A Florida woman has been arrested for allegedly making two dozen pipe bombs with the intent of using them to hurt people, the Hillsborough County Sheriff said Friday.
Michelle Kolts, 27, faces 24 counts of making a destructive device with intent to harm, Sheriff Chad Chronister told reporters in a news conference.
It was Kolts' parents who notified deputies Thursday evening after they discovered 'what appeared to be a significant amount of pipe bombs, other bomb-making materials and numerous weapons' in her bedroom, Chronister said.
A bomb squad responded and rendered the home safe, the sheriff said. Each pipe bomb contained nails, metallic pellets or a combination of both, he said. It would have taken 'less than 60 seconds per device to add the powder and fuse materials she already possessed to detonate each bomb.'
Investigators also found smokeless pistol powder, 23 knives, nunchucks and 'dozens of books and DVDs about murder, mass killing, domestic terrorism and bomb making,' Chronister said.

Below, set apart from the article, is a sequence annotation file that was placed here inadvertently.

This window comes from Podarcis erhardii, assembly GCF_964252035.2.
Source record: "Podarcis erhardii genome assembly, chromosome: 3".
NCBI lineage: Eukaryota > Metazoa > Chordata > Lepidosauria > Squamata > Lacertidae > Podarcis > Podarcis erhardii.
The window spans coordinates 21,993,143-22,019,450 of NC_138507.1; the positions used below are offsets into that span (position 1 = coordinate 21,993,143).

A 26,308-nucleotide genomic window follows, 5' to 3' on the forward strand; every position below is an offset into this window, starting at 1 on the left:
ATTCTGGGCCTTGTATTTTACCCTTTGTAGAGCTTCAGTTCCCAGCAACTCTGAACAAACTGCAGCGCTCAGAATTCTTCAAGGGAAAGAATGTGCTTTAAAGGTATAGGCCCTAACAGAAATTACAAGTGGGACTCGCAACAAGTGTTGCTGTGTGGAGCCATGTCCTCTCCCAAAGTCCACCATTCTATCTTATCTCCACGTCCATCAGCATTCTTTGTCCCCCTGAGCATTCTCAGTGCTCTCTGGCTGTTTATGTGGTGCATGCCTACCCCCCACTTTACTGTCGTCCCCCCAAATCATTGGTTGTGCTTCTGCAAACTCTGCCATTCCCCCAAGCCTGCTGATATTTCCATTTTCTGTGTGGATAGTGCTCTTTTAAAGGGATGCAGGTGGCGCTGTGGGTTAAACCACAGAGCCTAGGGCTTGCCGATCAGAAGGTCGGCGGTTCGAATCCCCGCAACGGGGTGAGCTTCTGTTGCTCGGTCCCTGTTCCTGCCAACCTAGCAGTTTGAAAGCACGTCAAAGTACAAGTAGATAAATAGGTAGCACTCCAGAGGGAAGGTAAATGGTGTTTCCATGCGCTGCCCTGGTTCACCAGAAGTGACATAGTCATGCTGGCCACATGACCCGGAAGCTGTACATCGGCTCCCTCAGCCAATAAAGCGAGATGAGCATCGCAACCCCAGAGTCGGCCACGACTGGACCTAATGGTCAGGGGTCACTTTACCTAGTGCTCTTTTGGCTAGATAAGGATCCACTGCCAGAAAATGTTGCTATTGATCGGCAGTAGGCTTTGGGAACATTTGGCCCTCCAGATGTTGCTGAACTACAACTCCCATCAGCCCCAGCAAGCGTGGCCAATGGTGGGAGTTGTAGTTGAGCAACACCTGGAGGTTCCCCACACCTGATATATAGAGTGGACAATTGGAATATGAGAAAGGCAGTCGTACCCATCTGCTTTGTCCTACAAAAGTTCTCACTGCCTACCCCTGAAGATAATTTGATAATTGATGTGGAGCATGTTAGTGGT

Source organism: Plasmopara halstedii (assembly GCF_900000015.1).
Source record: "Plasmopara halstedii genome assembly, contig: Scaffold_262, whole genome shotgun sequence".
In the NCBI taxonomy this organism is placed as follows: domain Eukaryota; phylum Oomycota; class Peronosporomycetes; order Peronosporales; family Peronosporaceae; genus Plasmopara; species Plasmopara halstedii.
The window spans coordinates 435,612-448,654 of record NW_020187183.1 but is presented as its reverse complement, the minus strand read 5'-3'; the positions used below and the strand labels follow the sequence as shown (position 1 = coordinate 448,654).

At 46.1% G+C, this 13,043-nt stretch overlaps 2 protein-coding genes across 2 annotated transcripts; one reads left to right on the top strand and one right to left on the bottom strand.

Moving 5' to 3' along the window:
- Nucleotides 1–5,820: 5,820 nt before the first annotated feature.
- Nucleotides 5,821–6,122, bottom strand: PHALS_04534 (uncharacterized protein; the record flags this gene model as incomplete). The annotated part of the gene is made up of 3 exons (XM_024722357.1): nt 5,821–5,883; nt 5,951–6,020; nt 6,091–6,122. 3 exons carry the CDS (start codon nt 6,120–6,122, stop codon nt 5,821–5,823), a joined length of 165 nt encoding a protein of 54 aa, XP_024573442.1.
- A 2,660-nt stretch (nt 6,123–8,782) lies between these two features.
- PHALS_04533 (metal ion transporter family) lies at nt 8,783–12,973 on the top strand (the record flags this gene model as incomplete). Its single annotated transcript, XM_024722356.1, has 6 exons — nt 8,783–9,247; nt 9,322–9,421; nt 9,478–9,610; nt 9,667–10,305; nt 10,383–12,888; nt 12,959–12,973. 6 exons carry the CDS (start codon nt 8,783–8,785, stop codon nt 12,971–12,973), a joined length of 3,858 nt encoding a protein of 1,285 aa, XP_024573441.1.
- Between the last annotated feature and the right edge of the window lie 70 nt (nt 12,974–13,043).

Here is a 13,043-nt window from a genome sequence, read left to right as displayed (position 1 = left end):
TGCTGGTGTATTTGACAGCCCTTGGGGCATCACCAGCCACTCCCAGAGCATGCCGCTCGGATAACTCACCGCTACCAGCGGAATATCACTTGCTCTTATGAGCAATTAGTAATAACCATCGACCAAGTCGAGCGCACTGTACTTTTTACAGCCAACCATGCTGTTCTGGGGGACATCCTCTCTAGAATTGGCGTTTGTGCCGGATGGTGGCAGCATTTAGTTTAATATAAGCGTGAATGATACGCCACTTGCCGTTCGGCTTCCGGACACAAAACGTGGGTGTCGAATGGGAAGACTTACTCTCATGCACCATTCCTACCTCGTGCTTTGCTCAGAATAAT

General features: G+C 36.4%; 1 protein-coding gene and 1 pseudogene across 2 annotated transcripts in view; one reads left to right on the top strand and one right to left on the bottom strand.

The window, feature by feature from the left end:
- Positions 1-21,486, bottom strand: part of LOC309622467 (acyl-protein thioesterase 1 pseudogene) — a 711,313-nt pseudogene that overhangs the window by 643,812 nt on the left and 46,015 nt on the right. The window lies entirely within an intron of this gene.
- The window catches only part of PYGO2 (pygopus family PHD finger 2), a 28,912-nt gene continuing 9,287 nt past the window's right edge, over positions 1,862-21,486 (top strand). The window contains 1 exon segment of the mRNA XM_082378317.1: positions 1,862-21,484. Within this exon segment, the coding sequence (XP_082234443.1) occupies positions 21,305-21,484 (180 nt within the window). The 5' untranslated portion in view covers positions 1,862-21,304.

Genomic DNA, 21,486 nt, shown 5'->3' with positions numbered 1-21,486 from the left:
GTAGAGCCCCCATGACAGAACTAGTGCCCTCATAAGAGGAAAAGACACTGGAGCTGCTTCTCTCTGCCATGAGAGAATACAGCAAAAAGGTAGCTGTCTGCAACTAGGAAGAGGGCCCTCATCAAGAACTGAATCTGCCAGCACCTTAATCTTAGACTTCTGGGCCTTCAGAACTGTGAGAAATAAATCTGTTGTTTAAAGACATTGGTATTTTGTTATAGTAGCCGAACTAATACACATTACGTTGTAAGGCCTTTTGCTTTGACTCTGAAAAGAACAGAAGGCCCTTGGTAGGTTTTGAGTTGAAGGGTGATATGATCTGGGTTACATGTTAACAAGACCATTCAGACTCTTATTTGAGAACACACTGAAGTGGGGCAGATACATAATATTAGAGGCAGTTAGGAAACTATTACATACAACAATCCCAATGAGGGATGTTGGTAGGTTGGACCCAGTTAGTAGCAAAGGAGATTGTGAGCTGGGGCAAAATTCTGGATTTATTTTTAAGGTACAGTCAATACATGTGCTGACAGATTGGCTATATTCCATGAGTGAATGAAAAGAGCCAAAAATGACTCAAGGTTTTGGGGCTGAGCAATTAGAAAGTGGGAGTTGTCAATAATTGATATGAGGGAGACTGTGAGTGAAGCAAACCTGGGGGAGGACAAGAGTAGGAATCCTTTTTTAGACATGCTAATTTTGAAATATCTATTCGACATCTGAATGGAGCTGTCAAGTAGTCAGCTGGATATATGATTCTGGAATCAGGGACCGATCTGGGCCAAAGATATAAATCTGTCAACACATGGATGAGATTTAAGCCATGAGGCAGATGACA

Kolts admitted to making the devices and told detectives they were meant to hurt people, although investigators did not find evidence of any concrete plans to use the bombs, the sheriff said.
The only prior contact authorities had with Kolts occurred last August, Chronister said, when an online printing company said she ordered anarchist and bomb-making instructions. She displayed an 'infatuation' with mass killings like the Columbine shooting and the Oklahoma City bombing, he said.
At the time, Kolts said she did not intend to harm anyone. Authorities ultimately did not feel she was a threat to herself or anyone else, Chronister said.
The sheriff commended Kolts' parents for calling authorities.
'Her parents did exactly what we ask people to do: If you see something suspicious, please say something,' Chronister said.
'Who knows the amount of harm that could've been done or how many lives could have been lost,' he said, 'had these parents not found the courage to call the sheriff's office and seek help.'
It was not immediately clear if Kolts was represented by an attorney.